Groups can assist in dealing with other associated emotional symptoms, such as anxiety, depression and anger. Sharing experiences with others in a group can be very effective in helping reduce guilt, shame, and isolation, and can lead to important insights regarding strategies for recovery.

Support Groups

Support groups led by non-professionals may be helpful under certain circumstances; however, it is usually best to have groups facilitated by a professional. Support groups can provide people with anorexia nervosa and their families with mutual support and advice about how to cope with the disorder. They can also prepare someone for therapy who is afraid of it. Support groups can be counterproductive if they foster an "anorexic identity" or provide peer-group support for maintaining eating disorder behaviors.

Medication

Many medications have been tried in treating anorexia nervosa. It is generally agreed that medication alone is not effective. Because depression and other emotional problems are often a result of starvation, it is best to focus on weight gain rather than medication. In addition, the effects of starvation decrease the effectiveness of antidepressants and worsen the side effects. However, occasionally, medication may be required to deal with overwhelming anxiety, obsessions, depression, or gastric discomfort following meals.

Hospitalization

Hospitalization is rarely sufficient to cure anorexia nervosa. However, it may be required to:

  • Interrupt steady weight loss or promote weight gain if there has been a failure to gain weight in outpatient care
  • Interrupt bingeing and vomiting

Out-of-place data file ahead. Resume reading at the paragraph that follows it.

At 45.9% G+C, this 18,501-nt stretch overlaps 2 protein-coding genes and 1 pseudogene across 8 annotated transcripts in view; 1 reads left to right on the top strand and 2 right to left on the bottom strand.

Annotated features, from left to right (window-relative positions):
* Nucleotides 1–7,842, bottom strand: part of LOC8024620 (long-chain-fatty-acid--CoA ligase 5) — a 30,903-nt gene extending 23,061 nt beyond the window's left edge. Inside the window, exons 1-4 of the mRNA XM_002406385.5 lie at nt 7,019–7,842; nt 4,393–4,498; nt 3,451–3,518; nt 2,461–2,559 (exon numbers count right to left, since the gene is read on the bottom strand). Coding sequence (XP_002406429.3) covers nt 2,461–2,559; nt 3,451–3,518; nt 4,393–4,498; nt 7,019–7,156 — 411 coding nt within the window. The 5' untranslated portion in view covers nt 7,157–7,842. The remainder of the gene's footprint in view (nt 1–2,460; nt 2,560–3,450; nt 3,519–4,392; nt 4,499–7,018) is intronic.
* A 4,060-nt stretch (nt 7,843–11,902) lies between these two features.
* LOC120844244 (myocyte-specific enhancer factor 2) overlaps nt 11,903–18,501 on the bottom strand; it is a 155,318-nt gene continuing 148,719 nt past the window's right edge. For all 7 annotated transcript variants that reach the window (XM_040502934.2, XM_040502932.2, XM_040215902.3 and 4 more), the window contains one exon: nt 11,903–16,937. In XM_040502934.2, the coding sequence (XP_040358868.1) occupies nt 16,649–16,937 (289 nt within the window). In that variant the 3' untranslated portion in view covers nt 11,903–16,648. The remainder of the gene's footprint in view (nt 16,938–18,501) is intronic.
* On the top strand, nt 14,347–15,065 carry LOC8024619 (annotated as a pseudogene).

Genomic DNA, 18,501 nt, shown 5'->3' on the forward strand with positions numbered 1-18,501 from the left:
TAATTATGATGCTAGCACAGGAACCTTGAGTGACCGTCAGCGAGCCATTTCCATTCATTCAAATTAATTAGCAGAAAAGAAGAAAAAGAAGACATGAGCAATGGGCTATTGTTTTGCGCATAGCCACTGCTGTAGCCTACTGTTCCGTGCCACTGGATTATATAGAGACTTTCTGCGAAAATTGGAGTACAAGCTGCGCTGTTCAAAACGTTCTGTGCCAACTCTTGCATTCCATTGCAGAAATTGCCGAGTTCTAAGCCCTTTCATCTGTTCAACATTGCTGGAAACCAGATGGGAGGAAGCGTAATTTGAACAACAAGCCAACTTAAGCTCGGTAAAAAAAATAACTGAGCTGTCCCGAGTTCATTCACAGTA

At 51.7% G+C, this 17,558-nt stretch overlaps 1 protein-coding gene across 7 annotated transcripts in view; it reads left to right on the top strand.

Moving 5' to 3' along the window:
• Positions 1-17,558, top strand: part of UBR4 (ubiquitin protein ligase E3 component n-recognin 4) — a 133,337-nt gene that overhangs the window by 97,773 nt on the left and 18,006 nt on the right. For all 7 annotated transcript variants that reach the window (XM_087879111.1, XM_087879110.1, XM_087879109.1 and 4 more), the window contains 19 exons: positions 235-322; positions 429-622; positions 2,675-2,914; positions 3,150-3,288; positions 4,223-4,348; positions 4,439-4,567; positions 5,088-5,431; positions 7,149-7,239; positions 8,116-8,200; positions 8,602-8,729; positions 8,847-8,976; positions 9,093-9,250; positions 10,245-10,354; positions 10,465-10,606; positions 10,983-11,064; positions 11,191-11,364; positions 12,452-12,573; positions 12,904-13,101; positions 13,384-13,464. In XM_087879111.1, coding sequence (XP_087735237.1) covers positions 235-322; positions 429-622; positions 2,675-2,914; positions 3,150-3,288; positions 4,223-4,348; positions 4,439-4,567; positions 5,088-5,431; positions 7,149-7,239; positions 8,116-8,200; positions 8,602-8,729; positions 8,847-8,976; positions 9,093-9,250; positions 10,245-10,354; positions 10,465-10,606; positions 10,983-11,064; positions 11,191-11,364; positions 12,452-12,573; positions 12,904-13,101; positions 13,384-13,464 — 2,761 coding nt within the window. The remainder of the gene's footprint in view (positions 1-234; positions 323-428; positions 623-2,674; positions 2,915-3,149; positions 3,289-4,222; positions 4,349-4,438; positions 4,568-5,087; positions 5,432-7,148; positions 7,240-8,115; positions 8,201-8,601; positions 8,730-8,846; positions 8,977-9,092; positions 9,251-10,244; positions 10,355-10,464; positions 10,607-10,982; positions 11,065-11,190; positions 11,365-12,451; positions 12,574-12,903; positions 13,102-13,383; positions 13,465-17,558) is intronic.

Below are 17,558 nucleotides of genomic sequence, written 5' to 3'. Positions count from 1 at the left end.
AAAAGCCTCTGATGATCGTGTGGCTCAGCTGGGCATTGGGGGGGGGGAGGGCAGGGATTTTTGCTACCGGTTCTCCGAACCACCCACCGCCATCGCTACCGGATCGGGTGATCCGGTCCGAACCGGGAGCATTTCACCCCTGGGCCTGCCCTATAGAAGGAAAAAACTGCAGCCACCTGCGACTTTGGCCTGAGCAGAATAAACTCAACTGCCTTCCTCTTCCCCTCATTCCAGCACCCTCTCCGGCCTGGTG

• Control weight gain that is occurring too rapidly
  • Evaluate and treat physical complications
  • Address other serious psychological problems reflected by severe depression, suicidal behavior, self-destructive behavior, or substance abuse

One of the advantages of hospital treatment is that it provides a safe environment where food and weight can be carefully monitored while psychological concerns are explored.

There are various settings in which hospitalization can occur, including general hospitals, psychiatric hospitals, and specialized eating disorders programs. Although there are advantages and disadvantages to each of these settings, they can all lead to treatment success. While in the hospital, a variety of types of treatment may be used, such as family meetings, individual therapy, group therapy, occupational therapy, and occasionally medication.

Partial care programs share many features with inpatient programs. Patients receive similar therapeutic services; however, the major difference is that they do not stay overnight. Partial hospitalization has economic and clinical advantages over inpatient treatment.

Partial programs usually provide enough structure around meal times, plus the possibility for intensive therapy, that is sufficient for most patients to make behavioral changes, without requiring them to be totally disengaged from the supports and the therapeutic challenges outside of the hospital.

Inpatient treatment is still the preferred treatment for patients who:

  • Are seriously emaciated
  • Require close medical monitoring
  • Fail to progress in partial care
  • Are at serious risk for self-harm
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From Andrew Maynard - Chair of the University of Michigan Department of Environmental Health Sciences, with help from David Faulkner - 2013 Master of Public Health graduate.